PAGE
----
Nanowrimo Coincides with Semi-Annual ER Visit!

Nanowrimo Rebels! It has begun! This year, I waited to see what writing needed to come out – fiction or memoir. And once again it is (drumroll please) creative non-fiction. I have some fiction in here somewhere, but memoir is in the way. So many stories, so few written down…. from this year and last anyway. Memoir now. Fiction later. And maybe they’ll collide, in the end.

And so, even though am still disabled and am now in the sad, post-divorce situation where I must work part-time in order to make ends meet, I’ve managed to keep my word count relatively on track. Even more remarkable since I’ve had the flu this week.

In fact, I finally called the MN state flu phone line yesterday after being pretty sick for two days – fever, icky cough, headaches, huge fatigue and body pain to write home about. If you know me, you know that if I’m complaining aboaut extra fatigue and pain, that’s pretty remarkable. The flu hotline nurse didn’t like that my breathing wasn’t as easy as it should be, or that I heard crackling at the beginning and ends of each breath. In fact, she told me I must go to the ER RIGHT THEN to be checked out.

This was a huge mistake. I knew it at the time, but chose to believe the nurse’s concern. But I may have finally learned my lesson: In the US, do NOT go the ER unless you have stopped breathing or can’t stop bleeding. Or you are in uncontrollable pain. If you go with anything less than a life-threatening situation, they will make you wait in agony for five hours, then tell you, “Guess what? You are sick. Go home. Take cough syrup. Use a humidifier. Don’t breathe on anyone until you are all better.”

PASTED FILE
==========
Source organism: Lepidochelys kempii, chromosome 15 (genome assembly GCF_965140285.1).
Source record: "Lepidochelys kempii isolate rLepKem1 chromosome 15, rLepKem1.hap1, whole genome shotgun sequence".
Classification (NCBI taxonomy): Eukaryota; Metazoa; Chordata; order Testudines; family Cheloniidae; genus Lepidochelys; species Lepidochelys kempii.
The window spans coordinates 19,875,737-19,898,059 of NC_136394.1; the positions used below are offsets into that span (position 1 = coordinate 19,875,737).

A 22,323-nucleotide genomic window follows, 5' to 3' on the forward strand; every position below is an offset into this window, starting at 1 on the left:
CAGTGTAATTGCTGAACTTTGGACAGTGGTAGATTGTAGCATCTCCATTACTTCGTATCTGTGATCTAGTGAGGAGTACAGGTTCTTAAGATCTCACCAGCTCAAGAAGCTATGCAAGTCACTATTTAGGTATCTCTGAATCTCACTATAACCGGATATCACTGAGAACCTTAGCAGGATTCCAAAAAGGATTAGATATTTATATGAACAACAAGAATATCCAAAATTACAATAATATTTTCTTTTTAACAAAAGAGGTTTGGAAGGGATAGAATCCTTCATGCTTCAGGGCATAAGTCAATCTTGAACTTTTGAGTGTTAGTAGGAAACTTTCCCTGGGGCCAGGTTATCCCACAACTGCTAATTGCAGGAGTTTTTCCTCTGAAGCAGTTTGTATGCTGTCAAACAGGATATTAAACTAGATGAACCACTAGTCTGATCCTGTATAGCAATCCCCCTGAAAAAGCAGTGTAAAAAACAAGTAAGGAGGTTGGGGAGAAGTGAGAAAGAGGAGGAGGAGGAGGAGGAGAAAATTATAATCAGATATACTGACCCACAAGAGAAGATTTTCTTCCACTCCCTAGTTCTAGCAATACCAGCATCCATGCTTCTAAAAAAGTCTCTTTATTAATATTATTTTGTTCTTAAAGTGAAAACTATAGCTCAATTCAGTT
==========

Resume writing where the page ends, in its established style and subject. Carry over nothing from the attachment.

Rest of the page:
This was the result after six hours of being ignored in a puke-scented waiting room, not getting the blanket, water, or pain medication I needed so badly that I was weeping say, 70 percent of the time. I would have been much bettter of at home. I’m pretty sure my escapade to get health treatment will extend my illness by several days.

Especially disappointing was that my “primary provider” at this ER was a nurse practitioner. I usually love working with NPs, often finding them to be far more knowledgeable, open minded, and helpful than your average MD off the street. Not this time. She particularly did not like that I am disabled by Chronic neuro-Lyme.

Within the first minute of our relationship, I realized she was bought into the Infectious Disease Society’s criminally negligent guidelines for treating chronic Lyme, and did not want to hear anything that conflicted with them. This had the, some would say, miraculous effect of impairing her hearing, memory, or focus when around me. She was clearly annoyed that I had so much information about my health and treatment options. I do not expect this in a nurse practitioner, especially at Abbott NW Hospital where I have had good experiences before. (Although this was my first ER visit there. And probably my last.)

Well. What does not kill you makes good writing material. And material, dear friends, I have in abundance.

I’ll keep you posted as the month goes on.

August Blues

I’ve been waiting for things to take a wonderful turn for the better so I can report something lovely. Hasn’t happened, so here’s the boring, difficult truth.